EPO objections of added subject-matter due to an Unallowable Intermediate Generalization

By: Francesca Giovannini, Yann Gloaguen, Elsa Benveniste


According to Art. 123(2) EPC, a European patent application or a European patent may not be amended in such a way that it contains subject-matter which extends beyond the content of the application as filed.

The idea underlying Art. 123(2) EPC is that an Applicant should not be allowed to improve their position by adding subject-matter not disclosed in the application as filed, which would give them an unwarranted advantage and could be damaging to the legal security of third parties relying on the content of the original application (see G 1/93, OJ 1994, 541).

Among the amendments resulting in subject-matter extending beyond the application as filed are those giving rise to an “undisclosed combination of selected features lying somewhere between an originally broad disclosure and a more limited specific disclosure” (T1408/04). It is the so-called Unallowable Intermediate Generalization. For example, an Unallowable Intermediate Generalization may occur whenever a specific feature used to limit a claim is extracted in isolation from an originally disclosed combination of features.

An Intermediate Generalization may be allowable only in specific circumstances, i.e., if there is no structural and functional relationship between the extracted feature and the remaining features of the embodiment disclosing the extracted feature. In particular:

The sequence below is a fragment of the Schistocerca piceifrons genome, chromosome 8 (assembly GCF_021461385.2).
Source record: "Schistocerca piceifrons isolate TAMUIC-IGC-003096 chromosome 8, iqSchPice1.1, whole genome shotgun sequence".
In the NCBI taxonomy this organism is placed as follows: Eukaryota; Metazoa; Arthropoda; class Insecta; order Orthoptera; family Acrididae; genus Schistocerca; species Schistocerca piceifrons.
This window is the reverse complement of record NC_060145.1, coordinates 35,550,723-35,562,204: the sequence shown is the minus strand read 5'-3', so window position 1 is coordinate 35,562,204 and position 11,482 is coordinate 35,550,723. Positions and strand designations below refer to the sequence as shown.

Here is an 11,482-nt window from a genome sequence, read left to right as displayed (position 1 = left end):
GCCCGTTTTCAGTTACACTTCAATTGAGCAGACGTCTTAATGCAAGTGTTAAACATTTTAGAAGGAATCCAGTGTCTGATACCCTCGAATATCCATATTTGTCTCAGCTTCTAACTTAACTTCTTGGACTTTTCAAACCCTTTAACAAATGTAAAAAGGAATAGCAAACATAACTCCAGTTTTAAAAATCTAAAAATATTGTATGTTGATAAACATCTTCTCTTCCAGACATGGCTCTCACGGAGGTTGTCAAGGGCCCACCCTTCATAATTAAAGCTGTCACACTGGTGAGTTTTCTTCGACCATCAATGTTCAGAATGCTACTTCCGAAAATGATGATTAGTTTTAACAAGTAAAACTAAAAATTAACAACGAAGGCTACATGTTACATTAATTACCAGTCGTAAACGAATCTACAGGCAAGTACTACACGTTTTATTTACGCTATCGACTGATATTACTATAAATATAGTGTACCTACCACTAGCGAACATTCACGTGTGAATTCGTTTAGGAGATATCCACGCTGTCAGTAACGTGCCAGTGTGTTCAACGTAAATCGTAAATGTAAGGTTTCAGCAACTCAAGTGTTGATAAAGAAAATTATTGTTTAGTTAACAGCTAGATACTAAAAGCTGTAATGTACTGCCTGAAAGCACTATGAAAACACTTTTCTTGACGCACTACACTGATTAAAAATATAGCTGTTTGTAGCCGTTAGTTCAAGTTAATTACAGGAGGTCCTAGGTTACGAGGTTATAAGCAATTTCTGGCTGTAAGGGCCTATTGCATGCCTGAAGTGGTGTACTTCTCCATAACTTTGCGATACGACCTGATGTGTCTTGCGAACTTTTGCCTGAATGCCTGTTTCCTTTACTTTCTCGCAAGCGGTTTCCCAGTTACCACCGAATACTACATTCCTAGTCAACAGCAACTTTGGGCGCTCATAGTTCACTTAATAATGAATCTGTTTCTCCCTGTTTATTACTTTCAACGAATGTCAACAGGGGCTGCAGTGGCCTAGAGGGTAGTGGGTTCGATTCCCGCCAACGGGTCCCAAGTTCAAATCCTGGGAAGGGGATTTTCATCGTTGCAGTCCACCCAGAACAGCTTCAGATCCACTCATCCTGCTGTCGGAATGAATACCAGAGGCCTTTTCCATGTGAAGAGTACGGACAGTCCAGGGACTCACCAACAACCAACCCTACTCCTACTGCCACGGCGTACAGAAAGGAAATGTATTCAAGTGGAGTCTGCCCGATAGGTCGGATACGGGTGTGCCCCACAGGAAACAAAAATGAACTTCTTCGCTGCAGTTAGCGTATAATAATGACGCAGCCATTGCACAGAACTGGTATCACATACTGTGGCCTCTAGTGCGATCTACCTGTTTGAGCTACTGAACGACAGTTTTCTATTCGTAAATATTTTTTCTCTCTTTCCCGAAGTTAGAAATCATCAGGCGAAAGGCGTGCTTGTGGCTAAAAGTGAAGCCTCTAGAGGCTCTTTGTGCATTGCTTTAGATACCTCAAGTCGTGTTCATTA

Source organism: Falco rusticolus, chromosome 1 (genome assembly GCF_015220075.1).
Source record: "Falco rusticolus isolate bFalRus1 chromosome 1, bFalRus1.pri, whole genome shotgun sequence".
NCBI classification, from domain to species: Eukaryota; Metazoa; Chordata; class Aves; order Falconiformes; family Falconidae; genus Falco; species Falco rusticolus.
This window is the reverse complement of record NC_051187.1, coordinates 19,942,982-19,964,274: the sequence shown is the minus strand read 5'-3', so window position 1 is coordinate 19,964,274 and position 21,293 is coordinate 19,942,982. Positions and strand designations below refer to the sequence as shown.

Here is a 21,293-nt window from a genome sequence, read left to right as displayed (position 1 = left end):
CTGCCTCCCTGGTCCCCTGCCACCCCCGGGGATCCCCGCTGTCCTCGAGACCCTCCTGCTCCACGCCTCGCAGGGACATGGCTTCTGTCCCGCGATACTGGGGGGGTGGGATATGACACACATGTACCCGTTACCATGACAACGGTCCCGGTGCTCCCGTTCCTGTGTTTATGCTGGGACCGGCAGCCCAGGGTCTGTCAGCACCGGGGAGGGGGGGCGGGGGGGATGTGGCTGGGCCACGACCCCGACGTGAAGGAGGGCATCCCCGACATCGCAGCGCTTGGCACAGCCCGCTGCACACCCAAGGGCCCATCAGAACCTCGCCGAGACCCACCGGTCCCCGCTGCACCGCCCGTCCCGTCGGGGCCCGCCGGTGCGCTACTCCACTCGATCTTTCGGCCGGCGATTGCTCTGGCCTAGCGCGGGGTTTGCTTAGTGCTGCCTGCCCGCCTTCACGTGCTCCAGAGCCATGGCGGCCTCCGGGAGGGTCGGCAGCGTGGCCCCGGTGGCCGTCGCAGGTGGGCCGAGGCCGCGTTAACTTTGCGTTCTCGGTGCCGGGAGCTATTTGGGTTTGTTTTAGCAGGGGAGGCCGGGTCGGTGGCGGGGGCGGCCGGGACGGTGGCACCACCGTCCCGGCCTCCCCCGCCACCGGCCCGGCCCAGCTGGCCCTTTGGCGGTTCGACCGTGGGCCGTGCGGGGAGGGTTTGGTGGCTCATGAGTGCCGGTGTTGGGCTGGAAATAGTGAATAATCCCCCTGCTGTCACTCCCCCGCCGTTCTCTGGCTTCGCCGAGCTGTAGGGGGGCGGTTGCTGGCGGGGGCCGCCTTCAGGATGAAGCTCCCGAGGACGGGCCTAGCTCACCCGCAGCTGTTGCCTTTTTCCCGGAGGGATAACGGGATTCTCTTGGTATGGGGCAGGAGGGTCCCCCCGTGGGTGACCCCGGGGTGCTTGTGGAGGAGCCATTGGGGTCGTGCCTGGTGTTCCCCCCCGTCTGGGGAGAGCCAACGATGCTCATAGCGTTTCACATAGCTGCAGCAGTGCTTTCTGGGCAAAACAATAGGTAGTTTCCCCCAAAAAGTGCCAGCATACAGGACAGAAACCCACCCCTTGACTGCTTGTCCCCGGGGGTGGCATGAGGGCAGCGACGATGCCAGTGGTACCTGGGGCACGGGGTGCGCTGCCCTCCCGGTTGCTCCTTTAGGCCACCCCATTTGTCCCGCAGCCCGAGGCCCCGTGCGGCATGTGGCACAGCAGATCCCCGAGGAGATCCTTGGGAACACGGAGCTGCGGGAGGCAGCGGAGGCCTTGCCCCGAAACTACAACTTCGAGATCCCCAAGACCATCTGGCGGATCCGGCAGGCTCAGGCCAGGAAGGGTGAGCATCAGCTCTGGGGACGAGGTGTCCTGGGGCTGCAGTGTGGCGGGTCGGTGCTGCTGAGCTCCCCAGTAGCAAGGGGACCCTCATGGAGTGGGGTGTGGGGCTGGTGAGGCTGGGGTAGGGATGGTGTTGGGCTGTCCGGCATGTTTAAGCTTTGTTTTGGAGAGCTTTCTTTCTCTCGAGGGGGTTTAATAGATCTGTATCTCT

• the extracted feature must not be related or inextricably linked to the other features of that embodiment, and
  • the overall disclosure has to justify the generalizing isolation of the feature and its introduction into the claim.

If these two conditions are not met by the amendment, it is considered that the Applicant has added subject-matter to the application due to a generalization which was not clearly and unambiguously disclosed in the originally filed application.

An example taken from the decision T1164/04 and explained in the Guidelines for Examination (H V.3.2.1) may further clarify this EPO approach. Claim 1 related to a water dispersible and flushable absorbent article. Amended claim 1 specified that each of the first and second fibrous assemblies is a wet laid tissue. In connection with the first fibrous assembly, the application as filed referred to a wet laid tissue in combination with other features (tissue is apertured; tissue is provided with fibrils or sufficient inherent porosity). Since the first fibrous assembly was disclosed in the application as filed as being a wet laid tissue, only in combination with other features which were not present in claim 1, the amendments made were deemed to constitute a generalization of the originally disclosed technical information, thereby introducing subject-matter extending beyond the content of the application as filed.

From a practitioner perspective, any draft specification should be reviewed before filing an EP application, so as to include possible additional claim elements or fall-back limitations disclosing intermediate embodiments between the broadest embodiments and the narrowest embodiments. Practitioners should, for example, consider adding further embodiments or additional claims that combine those elements or fall-back limitations with the generally discussed features of the invention before filing their EP application. Drafting all dependent claims in a multiple-dependent format when applicable may also help. In order to preserve the priority right of as many combinations as possible, if the priority application is a U.S. application (where nested multiple dependent claims are not used for cost reasons), including a list of the claimed embodiments in multiple-dependent format within the specification text may also help to reduce the risk of the intermediate-generalization problem in some instances.